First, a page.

My company Canton has been engaging with InfoSum software for about a year now. In that time, I have seen the business progress from great potential to delivering against some of the biggest challenges in the industry.
Today, I am proud to be working with InfoSum on customer consultancy. I think InfoSum can help take the industry move forward in this time of transition.
In simple terms, InfoSum makes it easy for brands to collaborate on first party data in a privacy by design world. This opens up huge opportunities for brands in advertising, personalisation, measurement and insights. Indeed, InfoSum has the potential to facilitate a new ecosystem for advertising allowing data-driven targeting and measurement beyond the death of the cookie.
Historically, for brands to collaborate on data, it would have involved bringing all their data together and sending it to the recipient, without even being sure if it will be of value. It goes without saying that the sending of personal data is problematic. Instead, brands store their first party data in a secure InfoSum bunker that has privacy by design baked in. From there, collaboration, control and cooperation are at the brand's fingertips and the power of the data can be safely unlocked.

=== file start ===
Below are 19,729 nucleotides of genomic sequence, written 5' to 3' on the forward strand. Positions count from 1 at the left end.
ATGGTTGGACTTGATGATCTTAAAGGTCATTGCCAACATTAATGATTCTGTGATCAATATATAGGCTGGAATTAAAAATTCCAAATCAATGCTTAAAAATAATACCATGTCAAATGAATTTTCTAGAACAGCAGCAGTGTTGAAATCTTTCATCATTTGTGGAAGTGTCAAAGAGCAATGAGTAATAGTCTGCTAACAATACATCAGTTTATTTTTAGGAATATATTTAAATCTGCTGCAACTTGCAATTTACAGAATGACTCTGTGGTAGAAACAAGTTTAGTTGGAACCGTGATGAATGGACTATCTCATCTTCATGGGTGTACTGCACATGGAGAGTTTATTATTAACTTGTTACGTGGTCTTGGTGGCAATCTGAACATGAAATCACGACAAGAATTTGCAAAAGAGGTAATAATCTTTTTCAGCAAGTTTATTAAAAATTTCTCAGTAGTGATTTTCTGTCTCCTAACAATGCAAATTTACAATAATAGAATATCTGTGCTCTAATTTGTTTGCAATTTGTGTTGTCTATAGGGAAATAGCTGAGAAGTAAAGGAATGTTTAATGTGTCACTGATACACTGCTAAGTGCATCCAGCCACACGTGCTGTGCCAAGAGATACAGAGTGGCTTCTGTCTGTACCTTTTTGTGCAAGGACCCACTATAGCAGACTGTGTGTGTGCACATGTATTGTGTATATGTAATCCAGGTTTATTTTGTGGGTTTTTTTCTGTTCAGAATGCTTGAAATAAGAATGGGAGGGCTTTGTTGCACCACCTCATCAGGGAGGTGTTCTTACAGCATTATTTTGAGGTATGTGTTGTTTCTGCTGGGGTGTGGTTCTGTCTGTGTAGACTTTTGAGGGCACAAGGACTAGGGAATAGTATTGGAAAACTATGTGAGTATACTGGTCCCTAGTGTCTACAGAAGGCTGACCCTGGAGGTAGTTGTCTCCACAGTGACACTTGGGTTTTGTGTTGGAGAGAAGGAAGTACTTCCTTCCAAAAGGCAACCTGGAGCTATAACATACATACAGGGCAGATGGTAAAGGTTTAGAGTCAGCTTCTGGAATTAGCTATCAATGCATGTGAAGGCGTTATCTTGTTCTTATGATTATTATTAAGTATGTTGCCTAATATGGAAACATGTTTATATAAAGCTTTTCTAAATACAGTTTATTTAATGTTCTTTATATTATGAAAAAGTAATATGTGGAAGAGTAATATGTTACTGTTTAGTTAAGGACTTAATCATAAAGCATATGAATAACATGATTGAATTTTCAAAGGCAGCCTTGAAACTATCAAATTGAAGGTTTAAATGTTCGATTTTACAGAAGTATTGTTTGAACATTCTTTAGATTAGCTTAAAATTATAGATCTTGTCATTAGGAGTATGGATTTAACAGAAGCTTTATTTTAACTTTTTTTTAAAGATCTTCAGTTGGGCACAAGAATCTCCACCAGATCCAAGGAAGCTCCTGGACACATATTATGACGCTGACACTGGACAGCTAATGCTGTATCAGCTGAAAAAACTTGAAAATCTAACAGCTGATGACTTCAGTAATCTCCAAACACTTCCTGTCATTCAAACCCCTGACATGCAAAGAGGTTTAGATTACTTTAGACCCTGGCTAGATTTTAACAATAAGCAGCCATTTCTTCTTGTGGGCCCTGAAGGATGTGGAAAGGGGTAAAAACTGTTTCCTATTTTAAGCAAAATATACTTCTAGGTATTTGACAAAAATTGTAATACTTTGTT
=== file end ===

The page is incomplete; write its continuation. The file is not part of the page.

A key part of being able to collaborate on first party data is having a data ecosystem to use effectively. In the previous generation of third party data marketplaces based on cookies, there was not sufficient transparency on where data came from. This made it impossible to be sure that consent was granted. In a privacy by design world, brands will be able to seamlessly develop second party relationships with other brands and data companies’ first party data. For instance, an auto company in the UK can develop a data relationship with the top auto publishers.